Nova Scotia’s Clever Fruit Products has developed a new berry-based food ingredient that can reduce cholesterol by as much ads 40 percent, and the company hopes to have a product in the market within a year.
Having started as a juice maker three years ago, the company discovered a process that dries blueberries and other fruit into a powder that can be added to foods to enhance health benefits. It recently tested the product on animals and learned its power reduces bad cholesterols by 40 percent – far better than what’s now on the market.
Clever Fruit is now trying to raise $500,000 in equity financing, which would allow it to conduct a second round of animal trials and hopefully get a health supplement to the market by the end of 2020.
“We are looking for investment from investment companies and government bodies,” said President Liam Tayler in an interview. “Quite a few government institutions have been working with us already. We have had a lot of interest from existing nutraceutical companies and it’s not out of the range of possibility that they would come on board [as investors].”
Over the past few years, Clever Fruit experimented in fermenting its juices and realized that the fermentation process resulted in a product that reduced bad cholesterol significantly. Fermentation also breaks down compounds so the body is better able to absorb the nutrients.
The company’s Chief Science Officer Vasantha Rupasinghe, who Tayler describes as one of the most experienced fruit scientists in Canada, then devised a two-phase fermentation process that resulted in a powder that could be added to foods to reduce bad cholesterol.
In combatting cholesterol, Clever Fruit is attacking a huge health problem. The company says heart disease is the leading cause of death worldwide, and one-third of its victims suffered from high cholesterol. The main pharmaceutical treatment for high cholesterol is statin drugs, but as many as one-fifth of the population is statin-intolerant.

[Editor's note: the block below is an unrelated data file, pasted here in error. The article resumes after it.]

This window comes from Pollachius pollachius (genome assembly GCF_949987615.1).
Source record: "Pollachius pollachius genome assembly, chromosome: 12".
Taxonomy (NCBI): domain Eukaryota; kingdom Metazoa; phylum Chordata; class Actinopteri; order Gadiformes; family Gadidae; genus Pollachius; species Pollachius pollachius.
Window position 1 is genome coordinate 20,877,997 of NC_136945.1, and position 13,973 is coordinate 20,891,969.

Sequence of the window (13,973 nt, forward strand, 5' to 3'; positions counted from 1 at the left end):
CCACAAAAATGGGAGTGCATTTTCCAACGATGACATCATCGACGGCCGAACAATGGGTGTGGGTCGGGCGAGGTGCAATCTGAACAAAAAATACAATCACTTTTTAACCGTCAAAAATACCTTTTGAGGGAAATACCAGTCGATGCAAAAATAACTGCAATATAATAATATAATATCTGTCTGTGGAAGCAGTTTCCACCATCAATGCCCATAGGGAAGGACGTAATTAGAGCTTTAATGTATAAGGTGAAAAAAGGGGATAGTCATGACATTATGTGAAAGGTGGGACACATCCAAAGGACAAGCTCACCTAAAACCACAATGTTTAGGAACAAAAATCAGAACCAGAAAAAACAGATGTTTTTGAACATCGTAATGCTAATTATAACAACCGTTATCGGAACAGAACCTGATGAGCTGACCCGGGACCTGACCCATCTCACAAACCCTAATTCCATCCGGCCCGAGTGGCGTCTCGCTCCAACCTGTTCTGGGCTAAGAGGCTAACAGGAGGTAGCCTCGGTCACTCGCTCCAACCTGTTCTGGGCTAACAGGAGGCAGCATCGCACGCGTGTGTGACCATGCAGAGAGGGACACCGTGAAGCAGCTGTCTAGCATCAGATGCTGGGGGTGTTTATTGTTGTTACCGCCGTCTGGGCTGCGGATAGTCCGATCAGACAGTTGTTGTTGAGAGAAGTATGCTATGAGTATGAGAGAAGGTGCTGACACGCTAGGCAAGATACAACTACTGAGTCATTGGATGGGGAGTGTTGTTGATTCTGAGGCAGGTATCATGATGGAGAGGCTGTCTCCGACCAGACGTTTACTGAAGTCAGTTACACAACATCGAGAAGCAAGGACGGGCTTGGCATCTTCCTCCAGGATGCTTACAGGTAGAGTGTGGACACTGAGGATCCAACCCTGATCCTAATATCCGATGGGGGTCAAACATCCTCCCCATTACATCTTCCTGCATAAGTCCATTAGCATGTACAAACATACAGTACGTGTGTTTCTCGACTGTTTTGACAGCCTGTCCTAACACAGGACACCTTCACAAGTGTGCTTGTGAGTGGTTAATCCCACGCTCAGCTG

Clever Fruit believes it has a natural non-statin product that reduces cholesterol and has no adverse side effects, though it still needs to do more testing. In 2020, the team is planning a second phase of animal trials, at which point it intends to market a health supplement, which would not require a health claim from Health Canada.
With this product bringing in revenues, Clever Fruit then hopes to conduct human trials, which if successful would lead to approval from Health Canada. That could result in the release of a nutraceutical product with a health claim by the end of 2021.
The executive team, led by Tayler and Executive Chairman Sean Sears, is now raising money, and presented recently at the Volta Cohort pitching competition and Natural Products Canada’s NCN pitch event in Toronto to gain exposure to investors.
Tayler said that success in raising $500,000 and launching the supplement would lead to a more substantial fundraising effort in the near future.
Wanting to manufacture its products in Nova Scotia, the company is looking at having two manufacturing facilities in the province, one to handle each phase of its double-fermentation process. Tayler said each process requires different substances and having two facilities would reduce the risk of them being mixed up, and help to protect intellectual property.
As the company scales, Tayler and the team, which now amounts to seven people, are considering other products using other fruits.
“One of the nice things about the product is it’s not just applicable to one fruit,” he said. “For example, cranberry has been shown to have blood pressure reduction properties. So obviously this is just the tip of the iceberg.”